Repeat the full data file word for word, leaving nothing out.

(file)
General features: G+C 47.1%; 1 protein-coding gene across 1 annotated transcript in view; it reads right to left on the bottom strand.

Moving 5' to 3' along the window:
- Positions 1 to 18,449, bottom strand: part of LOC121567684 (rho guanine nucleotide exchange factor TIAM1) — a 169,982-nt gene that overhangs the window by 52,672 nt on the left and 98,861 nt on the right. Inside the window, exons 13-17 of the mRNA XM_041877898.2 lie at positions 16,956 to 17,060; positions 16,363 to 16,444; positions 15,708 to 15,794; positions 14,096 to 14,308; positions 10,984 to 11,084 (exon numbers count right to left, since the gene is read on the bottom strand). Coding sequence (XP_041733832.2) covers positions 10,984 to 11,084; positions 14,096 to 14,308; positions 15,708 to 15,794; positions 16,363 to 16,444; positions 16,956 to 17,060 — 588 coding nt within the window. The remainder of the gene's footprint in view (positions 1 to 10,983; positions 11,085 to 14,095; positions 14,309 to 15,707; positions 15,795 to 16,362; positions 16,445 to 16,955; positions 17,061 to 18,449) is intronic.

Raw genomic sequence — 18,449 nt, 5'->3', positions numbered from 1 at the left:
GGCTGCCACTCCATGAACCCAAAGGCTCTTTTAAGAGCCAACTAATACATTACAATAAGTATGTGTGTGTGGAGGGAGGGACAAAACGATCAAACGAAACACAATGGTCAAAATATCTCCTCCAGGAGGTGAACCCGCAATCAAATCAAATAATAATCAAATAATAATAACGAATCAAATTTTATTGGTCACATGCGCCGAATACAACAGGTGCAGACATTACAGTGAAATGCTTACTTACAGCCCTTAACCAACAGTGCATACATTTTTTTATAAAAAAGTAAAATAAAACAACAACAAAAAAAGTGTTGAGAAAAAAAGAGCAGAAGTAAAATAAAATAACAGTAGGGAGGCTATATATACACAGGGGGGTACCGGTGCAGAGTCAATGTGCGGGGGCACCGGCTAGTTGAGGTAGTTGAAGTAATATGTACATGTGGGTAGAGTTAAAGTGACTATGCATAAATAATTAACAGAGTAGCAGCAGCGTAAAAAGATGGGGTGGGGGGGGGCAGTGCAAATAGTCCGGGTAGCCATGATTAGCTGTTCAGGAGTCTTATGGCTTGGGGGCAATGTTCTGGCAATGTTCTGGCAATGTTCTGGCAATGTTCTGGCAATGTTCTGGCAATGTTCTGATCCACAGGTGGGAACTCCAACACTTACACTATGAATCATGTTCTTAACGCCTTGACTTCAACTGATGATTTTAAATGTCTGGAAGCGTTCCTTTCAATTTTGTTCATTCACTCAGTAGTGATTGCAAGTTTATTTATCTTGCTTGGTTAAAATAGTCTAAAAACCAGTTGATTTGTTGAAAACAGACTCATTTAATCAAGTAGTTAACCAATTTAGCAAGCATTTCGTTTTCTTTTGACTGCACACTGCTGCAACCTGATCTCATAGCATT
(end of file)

General features: G+C 47.1%; 1 protein-coding gene across 1 annotated transcript in view; it reads right to left on the bottom strand.

Moving 5' to 3' along the window:
- Positions 1 to 18,449, bottom strand: part of LOC121567684 (rho guanine nucleotide exchange factor TIAM1) — a 169,982-nt gene that overhangs the window by 52,672 nt on the left and 98,861 nt on the right. Inside the window, exons 13-17 of the mRNA XM_041877898.2 lie at positions 16,956 to 17,060; positions 16,363 to 16,444; positions 15,708 to 15,794; positions 14,096 to 14,308; positions 10,984 to 11,084 (exon numbers count right to left, since the gene is read on the bottom strand). Coding sequence (XP_041733832.2) covers positions 10,984 to 11,084; positions 14,096 to 14,308; positions 15,708 to 15,794; positions 16,363 to 16,444; positions 16,956 to 17,060 — 588 coding nt within the window. The remainder of the gene's footprint in view (positions 1 to 10,983; positions 11,085 to 14,095; positions 14,309 to 15,707; positions 15,795 to 16,362; positions 16,445 to 16,955; positions 17,061 to 18,449) is intronic.

Raw genomic sequence — 18,449 nt, 5'->3', positions numbered from 1 at the left:
GGCTGCCACTCCATGAACCCAAAGGCTCTTTTAAGAGCCAACTAATACATTACAATAAGTATGTGTGTGTGGAGGGAGGGACAAAACGATCAAACGAAACACAATGGTCAAAATATCTCCTCCAGGAGGTGAACCCGCAATCAAATCAAATAATAATCAAATAATAATAACGAATCAAATTTTATTGGTCACATGCGCCGAATACAACAGGTGCAGACATTACAGTGAAATGCTTACTTACAGCCCTTAACCAACAGTGCATACATTTTTTTATAAAAAAGTAAAATAAAACAACAACAAAAAAAGTGTTGAGAAAAAAAGAGCAGAAGTAAAATAAAATAACAGTAGGGAGGCTATATATACACAGGGGGGTACCGGTGCAGAGTCAATGTGCGGGGGCACCGGCTAGTTGAGGTAGTTGAAGTAATATGTACATGTGGGTAGAGTTAAAGTGACTATGCATAAATAATTAACAGAGTAGCAGCAGCGTAAAAAGATGGGGTGGGGGGGGGCAGTGCAAATAGTCCGGGTAGCCATGATTAGCTGTTCAGGAGTCTTATGGCTTGGGGGCAATGTTCTGGCAATGTTCTGGCAATGTTCTGGCAATGTTCTGGCAATGTTCTGGCAATGTTCTGATCCACAGGTGGGAACTCCAACACTTACACTATGAATCATGTTCTTAACGCCTTGACTTCAACTGATGATTTTAAATGTCTGGAAGCGTTCCTTTCAATTTTGTTCATTCACTCAGTAGTGATTGCAAGTTTATTTATCTTGCTTGGTTAAAATAGTCTAAAAACCAGTTGATTTGTTGAAAACAGACTCATTTAATCAAGTAGTTAACCAATTTAGCAAGCATTTCGTTTTCTTTTGACTGCACACTGCTGCAACCTGATCTCATAGCATT